The Proposed Settlement

Montgomery Daily Post, December 24, 1860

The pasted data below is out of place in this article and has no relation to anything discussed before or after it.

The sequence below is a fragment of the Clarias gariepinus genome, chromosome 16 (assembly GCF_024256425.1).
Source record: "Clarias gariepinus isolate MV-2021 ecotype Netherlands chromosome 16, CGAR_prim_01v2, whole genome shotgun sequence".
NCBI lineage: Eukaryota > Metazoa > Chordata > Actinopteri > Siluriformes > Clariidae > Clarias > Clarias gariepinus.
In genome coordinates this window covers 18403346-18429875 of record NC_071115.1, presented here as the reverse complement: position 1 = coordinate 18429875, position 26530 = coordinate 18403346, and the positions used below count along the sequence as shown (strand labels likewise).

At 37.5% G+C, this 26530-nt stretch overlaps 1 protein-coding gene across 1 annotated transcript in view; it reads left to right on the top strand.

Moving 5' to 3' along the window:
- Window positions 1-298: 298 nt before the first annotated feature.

It will be seen that the Hon. ROBERT TOOMBS and Hon. T. R. R. COBB, as well as others of the most prominent statesmen and uncompromising-resistance-men of Georgia, and of other Southern States, are contemplating the possible settlement of existing difficulties between the North and the South, by such amendments to the Constitution as may be necessary to secure the rights of the South in the Union; and in the event of these amendments not being sanctioned by a sufficient portion of the North, then for the Southern States to withdraw from the Union. This would seem to be a very feasible proposition, and it is true to say, that it is ably sustained by the distinguished gentlemen that approve it. And so far as the policy of withholding final action for the present is concerned, in order to concentrate and harmonize public sentiment in the South, we think it both practical and prudent; but as to the final settlement of the question between the two sections of the Union, we have many misgivings. Suppose the North should agree to these amendments to the Constitution, what assurance have we that they would observe them any longer than it suited their purposes to do so? The present Constitution is not essentially deficient, but it has been maliciously violated; the laws that have been enacted under it are not materially inefficient, but they have been shamefully disregarded. Now, what assurance have we that additional clauses in the Constitution would not share the same fate at the hands of misguided fanatics, who are governed more by higher law doctrines than by the Constitution and laws of their country? It is no difficult matter to make Constitutions, but to have them observed is quite another matter. If the present Constitution had been adhered to, we apprehend the present difficulties never would have occurred; but it will be said that sufficient penalties should be attached to insure the observance of it. Now, let us see if this is likely to succeed. To incite servile insurrections is already recognized as a criminal offense, and the most severe penalties are imposed upon the instigator; but still they continue to occur. To abduct a slave is already declared a violation of the Constitution and of the supreme law of the land, still the underground railroad continues in operation, and even on the other hand, to traffic, in African slaves is declared piracy. Yet we are well aware that to a considerable extent the trade has been continued. Now, we would not be understood as insisting that a perfect Constitution must be adopted, and a perfect observance of it secured. These are things that imperfect beings can never attain to; but unless the government can be accommodated to the general sentiments of the people, it cannot expect to command respectful observance at their hands. One man, for instance, regards slavery as a moral wrong; another as a moral and religious evil, and a third as a moral, social, religious and political curse. Hence, no matter what the Constitution may enjoin, no matter what the law may declare, it is not to be expected that men will sacrifice their moral sensibilities, or what they consider their religious duties and obligation, in order to comply with the requirements of political governments. Before the rights and institutions of the South can be safe in the hands of Northern men, entertaining views hostile to slavery, they must be re-educated; they must learn to look upon our domestic institutions through a different angle of vision; they must be taught to regard it as we do—as a moral, social and political blessing, and not as a curse; otherwise no constitutional provision and no enactments of law, will induce them to observe it as we think they should. Without a material re-action in public sentiment upon the slavery question, we entertain but little hope of a permanent settlement of it by any constitutional form in the Union.